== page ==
It’s no secret that I change my hair colour about as often as I change my mind, which is to say… a lot. I’ve gone from brunette to ombre blonde, back to brunette, to brunette with purple, to bright purple and finally to blonde in the last couple of years alone. The blonde has been the look which I’ve loved more than any other (apart from maybe the purple), so I’m eager to maintain it. Because my hairdresser (Cara from Daly Salon if you were wondering) just gets me, my blonde is a bit of a balayage style because I’m a lazy, lazy individual who would be very unlikely to bother getting her roots redone as often as they would need to be if I went fully blonde. Consequently, I have quite a few different tones of blonde through my hair and the darkness varies depending at what length on my hair it is. I was thus pretty intrigued to hear about Matrix’s new Brass Off shampoo which is designed to remove the brassy tones that come along with being blonde, especially if you’re naturally brunette.
I had a chat with the amazingly lovely and helpful Josephine from L’Oreal Australia (who are the parent company of Matrix along with a whole host of pretty awesome brands) via email to figure out if Brass Off would be right for me. Based on that conversation, she very kindly sent me both the So Silver and Brass Off shampoo to try. Today, I’ll take you through my thoughts and how to tell which would be right for you.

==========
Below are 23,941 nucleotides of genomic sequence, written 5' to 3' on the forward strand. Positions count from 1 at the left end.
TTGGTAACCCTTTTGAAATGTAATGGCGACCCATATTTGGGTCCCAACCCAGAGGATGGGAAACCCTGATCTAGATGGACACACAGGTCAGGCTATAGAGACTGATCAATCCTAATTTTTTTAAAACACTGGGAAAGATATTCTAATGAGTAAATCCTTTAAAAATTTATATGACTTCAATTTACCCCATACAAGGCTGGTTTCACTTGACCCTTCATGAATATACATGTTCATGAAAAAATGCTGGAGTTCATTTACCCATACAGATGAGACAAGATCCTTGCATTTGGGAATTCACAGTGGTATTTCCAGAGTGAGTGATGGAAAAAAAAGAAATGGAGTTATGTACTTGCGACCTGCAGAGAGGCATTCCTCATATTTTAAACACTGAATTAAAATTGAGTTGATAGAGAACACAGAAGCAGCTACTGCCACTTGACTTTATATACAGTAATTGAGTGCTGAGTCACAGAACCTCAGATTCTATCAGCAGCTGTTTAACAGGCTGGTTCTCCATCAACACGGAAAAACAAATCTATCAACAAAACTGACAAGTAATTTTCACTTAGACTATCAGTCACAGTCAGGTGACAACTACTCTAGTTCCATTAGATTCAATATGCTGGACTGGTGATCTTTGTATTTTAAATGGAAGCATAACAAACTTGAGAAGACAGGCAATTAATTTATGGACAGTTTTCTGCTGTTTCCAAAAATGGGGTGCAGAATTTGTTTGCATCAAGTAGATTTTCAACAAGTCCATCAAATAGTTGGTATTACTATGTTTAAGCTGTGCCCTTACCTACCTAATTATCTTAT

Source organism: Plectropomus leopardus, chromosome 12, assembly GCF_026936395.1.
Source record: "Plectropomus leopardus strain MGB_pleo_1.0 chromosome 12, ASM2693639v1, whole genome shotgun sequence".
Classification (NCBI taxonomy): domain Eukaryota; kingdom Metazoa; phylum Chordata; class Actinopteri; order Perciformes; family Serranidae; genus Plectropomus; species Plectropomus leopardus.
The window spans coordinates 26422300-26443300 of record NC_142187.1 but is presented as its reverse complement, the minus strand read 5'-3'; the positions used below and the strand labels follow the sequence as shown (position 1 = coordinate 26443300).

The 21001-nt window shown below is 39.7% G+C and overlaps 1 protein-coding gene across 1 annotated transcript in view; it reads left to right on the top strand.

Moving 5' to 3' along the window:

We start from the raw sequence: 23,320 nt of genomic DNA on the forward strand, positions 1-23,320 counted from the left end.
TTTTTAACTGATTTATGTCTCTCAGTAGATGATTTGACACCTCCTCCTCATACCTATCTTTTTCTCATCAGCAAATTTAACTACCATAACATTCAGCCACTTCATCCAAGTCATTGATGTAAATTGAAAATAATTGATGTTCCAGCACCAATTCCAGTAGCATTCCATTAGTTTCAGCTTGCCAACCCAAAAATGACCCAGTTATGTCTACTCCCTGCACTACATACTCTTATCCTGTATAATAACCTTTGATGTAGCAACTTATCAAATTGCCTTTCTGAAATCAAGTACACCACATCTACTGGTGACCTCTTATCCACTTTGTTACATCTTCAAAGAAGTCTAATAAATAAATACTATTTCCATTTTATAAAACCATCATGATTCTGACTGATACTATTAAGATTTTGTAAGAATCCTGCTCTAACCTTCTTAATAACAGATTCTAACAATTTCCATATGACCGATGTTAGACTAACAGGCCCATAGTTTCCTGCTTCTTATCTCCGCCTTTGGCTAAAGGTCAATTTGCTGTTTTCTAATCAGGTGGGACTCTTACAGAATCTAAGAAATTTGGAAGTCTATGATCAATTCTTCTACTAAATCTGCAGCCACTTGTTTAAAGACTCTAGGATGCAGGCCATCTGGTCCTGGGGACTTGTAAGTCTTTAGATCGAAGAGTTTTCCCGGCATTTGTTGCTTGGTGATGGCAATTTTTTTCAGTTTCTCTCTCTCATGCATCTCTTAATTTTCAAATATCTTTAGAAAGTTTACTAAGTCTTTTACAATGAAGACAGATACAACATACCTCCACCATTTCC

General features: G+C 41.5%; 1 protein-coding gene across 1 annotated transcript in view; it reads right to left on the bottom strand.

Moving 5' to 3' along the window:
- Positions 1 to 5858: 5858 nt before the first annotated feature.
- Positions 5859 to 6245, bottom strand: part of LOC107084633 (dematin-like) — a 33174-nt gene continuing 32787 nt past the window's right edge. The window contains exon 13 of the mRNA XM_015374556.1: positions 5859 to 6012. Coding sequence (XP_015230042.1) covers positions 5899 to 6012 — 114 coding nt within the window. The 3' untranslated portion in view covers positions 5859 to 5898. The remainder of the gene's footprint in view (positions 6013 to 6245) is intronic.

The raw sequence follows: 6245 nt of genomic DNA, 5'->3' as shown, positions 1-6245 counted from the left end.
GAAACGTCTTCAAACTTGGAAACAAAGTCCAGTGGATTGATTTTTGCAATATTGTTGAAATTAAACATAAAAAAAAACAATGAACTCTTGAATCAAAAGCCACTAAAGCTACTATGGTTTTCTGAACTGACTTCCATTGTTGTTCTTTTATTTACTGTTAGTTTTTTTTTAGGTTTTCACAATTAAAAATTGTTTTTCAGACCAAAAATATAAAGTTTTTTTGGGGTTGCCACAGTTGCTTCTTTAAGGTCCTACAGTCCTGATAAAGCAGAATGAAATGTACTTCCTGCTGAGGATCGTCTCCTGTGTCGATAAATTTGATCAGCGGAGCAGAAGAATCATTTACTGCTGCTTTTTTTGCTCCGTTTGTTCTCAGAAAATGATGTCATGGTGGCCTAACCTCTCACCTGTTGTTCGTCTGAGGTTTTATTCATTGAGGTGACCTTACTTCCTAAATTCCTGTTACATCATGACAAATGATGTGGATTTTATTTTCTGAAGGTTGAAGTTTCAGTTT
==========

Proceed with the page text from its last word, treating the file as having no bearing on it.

Which one to choose?
Which of the range, So Silver or Brass Off, will be right for you depends on your hair colour. As Josephine explained it to me, Brass Off has a blue-violet pigment which is better for neutralizing orange and deep gold tones. So Silver, however, has a violet pigment which is better for neutralizing gold tones. Based on our discussions, this is how it breaks down:
Best for: light brown, dark blonde and medium dark blonde hair
Effect: will reduce brassy tones over time
Best for: medium dark blonde, grey and platinum blonde hair
Effect: will reduce yellow tones over time
In my case, because I have a mixture of quite cool toned lighter ends with darker blonde and light brown closer to my roots, strictly speaking both would work for me on different parts of my hair. If you’ve got darker hair than mine (i.e. if you’re a darker brunette with balayage or just have lighter highlights in your hair), then the Brass Off would work very well for you. Otherwise, if you’re a lighter and cool toned blonde, especially grey, then the So Silver is probably more appropriate. If you’re not sure like I wasn’t, then you can do what I did and alternate between them. Because I wash my hair every day, I used the Brass Off two to three times a week and the So Silver all other times.
I’m going to review the two as one because they perform equally well and have almost identical usages. The only real difference as far as I can tell is the pigments in them, and even that you wouldn’t be able to tell just from looking at the product in your hand.